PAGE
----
Business Insurance In The Post-COVID Era
Even as the rate of new coronavirus infections in the US continues to rise, most states have already eased lockdown restrictions and are even allowing non-essential small businesses to resume normal operations. While this may sound like great news for small business owners, it is putting a lot of them in a huge dilemma: on one hand, many of them have seen significant revenue reductions over the past three months and are desperate to get back to work. On the other hand, many know that the virus is still far from contained and are afraid that it is too soon to reopen. Insurance has always acted as a safety net for businesses during tough times, and if you’re a small business owner who’s considering re-opening, you must reevaluate your insurance policies to ensure that your business is covered against any COVID-related risks and the health and safety of your workers are protected.
Business interruption coverage
Over the past four months, there has been a lot of conflict between businesses and insurance companies regarding whether or not businesses should be compensated over interruptions and closures arising out of COVID-19. The determination of what an “insured event” is has become more complicated in the case of COVID-19, and you need to reevaluate your policy to ensure that you’re still covered. First of all, a basic BI coverage will likely not cover you, as it only covers interruptions caused by a physical impact. An extended BI is ideal under the current circumstances, but you must ensure that it doesn’t contain “pandemic” exclusions in the terms and conditions, as this can disqualify your business from compensation.
Workers compensation insurance
The answer to the question of whether or not workers’ compensation covers COVID-19 is complicated. Under normal circumstances, workers’ compensation insurance doesn’t cover community-spread illnesses like the common cold since they usually cannot be tied directly to the workplace. But the pandemic presents a unique circumstance in which jobs that are not considered hazardous have suddenly become extremely dangerous for workers, and it is unclear whether existing policies include COVID-19. If you’re reopening your business and bringing back employees, you must find out from your insurer whether or not your existing policy will cover your employees against COVID-19, and if not, what you can do to ensure that they are covered.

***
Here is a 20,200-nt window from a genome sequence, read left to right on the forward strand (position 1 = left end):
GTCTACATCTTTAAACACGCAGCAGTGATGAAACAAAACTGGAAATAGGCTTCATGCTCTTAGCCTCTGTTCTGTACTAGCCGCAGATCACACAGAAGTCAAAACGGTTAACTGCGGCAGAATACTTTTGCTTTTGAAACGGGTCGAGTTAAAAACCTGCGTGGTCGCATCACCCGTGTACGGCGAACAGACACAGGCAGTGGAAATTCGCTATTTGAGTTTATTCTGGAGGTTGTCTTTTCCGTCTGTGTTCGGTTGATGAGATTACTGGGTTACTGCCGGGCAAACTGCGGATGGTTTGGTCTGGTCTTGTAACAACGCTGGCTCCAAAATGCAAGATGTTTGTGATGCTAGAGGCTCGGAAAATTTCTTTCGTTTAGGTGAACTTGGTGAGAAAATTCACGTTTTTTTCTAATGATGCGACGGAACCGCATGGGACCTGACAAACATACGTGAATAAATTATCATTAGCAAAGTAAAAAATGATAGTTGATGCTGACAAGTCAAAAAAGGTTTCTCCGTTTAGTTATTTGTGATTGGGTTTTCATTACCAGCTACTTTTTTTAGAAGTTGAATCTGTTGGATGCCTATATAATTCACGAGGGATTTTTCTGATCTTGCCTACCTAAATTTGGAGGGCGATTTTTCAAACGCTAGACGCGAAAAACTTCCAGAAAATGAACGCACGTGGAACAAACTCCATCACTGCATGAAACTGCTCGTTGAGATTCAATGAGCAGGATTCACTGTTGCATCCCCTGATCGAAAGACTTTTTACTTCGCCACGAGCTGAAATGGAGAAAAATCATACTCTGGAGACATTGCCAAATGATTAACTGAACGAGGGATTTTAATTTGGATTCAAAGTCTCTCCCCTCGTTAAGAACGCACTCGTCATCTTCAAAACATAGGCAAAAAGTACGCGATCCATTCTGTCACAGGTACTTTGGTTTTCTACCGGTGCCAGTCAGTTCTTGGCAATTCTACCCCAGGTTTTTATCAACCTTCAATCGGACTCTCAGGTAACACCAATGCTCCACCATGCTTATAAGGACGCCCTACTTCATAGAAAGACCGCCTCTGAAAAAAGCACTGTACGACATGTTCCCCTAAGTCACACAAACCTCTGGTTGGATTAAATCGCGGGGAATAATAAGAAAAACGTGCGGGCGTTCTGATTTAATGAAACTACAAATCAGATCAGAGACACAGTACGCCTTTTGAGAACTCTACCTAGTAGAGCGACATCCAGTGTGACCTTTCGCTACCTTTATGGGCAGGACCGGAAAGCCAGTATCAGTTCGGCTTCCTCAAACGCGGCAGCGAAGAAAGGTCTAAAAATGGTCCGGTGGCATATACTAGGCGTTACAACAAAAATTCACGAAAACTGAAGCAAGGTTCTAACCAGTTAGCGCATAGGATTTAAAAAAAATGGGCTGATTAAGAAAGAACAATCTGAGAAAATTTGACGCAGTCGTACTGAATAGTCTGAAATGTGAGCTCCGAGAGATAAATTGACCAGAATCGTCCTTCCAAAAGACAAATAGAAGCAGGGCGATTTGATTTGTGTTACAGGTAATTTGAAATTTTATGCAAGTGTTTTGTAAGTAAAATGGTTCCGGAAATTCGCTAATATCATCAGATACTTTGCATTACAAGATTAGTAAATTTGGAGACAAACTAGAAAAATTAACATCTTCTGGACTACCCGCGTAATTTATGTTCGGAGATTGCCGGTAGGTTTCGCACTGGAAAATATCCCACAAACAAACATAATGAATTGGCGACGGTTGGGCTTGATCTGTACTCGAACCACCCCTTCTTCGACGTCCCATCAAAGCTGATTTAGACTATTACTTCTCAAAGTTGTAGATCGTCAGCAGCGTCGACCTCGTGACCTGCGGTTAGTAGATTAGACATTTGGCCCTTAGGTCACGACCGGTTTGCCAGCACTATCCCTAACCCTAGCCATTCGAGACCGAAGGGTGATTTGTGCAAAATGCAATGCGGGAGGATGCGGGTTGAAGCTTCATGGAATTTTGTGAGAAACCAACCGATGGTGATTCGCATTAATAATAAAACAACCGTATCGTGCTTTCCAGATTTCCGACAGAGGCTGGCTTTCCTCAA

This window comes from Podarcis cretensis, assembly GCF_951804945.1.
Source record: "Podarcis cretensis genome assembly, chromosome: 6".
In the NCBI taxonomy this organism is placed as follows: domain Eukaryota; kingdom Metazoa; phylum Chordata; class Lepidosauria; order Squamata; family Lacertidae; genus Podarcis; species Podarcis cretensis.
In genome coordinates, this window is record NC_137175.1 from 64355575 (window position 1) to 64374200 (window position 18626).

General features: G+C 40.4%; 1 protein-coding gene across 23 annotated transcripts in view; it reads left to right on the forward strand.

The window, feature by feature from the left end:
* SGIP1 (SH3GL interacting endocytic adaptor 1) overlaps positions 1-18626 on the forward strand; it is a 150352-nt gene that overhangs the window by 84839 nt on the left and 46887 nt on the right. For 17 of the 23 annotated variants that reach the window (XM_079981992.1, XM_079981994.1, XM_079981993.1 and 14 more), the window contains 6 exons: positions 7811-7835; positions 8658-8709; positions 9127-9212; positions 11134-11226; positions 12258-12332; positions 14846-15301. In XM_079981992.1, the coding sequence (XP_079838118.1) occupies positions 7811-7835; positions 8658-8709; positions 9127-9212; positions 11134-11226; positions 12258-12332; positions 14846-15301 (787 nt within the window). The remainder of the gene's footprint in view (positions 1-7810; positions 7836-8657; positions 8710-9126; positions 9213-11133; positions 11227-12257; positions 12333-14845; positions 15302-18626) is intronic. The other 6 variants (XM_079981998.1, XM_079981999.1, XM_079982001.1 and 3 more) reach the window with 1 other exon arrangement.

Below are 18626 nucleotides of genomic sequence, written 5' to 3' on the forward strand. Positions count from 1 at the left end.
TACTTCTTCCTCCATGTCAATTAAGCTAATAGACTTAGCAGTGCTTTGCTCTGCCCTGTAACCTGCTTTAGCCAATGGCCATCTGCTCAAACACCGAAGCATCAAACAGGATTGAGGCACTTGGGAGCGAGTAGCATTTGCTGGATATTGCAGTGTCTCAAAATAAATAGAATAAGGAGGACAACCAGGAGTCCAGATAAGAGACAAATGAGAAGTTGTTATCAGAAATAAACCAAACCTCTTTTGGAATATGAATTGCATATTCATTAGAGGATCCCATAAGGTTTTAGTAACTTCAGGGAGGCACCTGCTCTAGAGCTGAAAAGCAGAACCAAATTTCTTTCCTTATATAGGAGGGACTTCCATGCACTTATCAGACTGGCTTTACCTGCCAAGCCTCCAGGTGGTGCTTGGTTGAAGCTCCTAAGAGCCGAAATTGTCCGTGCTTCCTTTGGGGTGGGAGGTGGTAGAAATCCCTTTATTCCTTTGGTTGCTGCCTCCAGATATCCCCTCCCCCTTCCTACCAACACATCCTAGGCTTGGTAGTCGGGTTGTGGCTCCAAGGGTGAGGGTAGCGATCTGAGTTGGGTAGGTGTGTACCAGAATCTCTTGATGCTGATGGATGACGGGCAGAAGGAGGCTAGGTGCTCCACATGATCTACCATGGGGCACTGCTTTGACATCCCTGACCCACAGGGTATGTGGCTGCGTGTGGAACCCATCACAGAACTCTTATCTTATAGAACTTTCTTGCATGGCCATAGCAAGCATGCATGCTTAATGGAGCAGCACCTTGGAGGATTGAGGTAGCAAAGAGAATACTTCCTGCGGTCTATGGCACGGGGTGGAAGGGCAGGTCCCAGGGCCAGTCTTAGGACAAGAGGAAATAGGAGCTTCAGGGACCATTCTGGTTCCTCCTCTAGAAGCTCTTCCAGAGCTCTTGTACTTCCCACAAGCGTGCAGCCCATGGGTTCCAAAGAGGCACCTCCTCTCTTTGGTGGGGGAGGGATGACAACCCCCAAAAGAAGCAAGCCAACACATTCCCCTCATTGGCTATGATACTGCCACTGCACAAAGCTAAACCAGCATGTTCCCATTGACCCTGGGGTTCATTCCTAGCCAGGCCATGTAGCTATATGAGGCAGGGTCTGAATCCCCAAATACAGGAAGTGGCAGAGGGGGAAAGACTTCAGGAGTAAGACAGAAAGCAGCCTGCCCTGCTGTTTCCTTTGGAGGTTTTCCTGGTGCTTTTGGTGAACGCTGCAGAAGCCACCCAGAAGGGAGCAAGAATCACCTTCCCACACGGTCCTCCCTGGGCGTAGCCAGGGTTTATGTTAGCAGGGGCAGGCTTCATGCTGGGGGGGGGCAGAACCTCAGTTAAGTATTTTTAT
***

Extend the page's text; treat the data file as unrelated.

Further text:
Business liability coverage
Business liability has recently become the subject of a heated debate in Congress, with Republicans demanding liability protections to safeguard businesses from the “avalanche of lawsuits” that they could face if they re-open, while Democrats oppose the move, as it could protect businesses that are not taking adequate measures to keep their customers and guests safe. But, until a consensus is reached and a law is passed, one of the things you can do to protect your business from lawsuits when re-opening is to seek advice from a personal injury attorney on how steps you can take can prove that you did not breach the duty of care to your customers. For example, they can advise you to update your sanitization practices to current standards, perform temperature checks at entrances, change the office layout to ensure social distancing, and ensure everyone who comes in is wearing personal protective equipment. Such measures can help you prove that you’ve exercised a high duty of care in your business, absolving your business from liability claims.
The increasing hardship caused by the pandemic on businesses has further highlighted why a stable and developed insurance market is important. As you consider re-opening your business, determining what coverage is available and identifying which exclusions are applicable in each case can help you reduce exposures and survive even as the virus keeps spreading.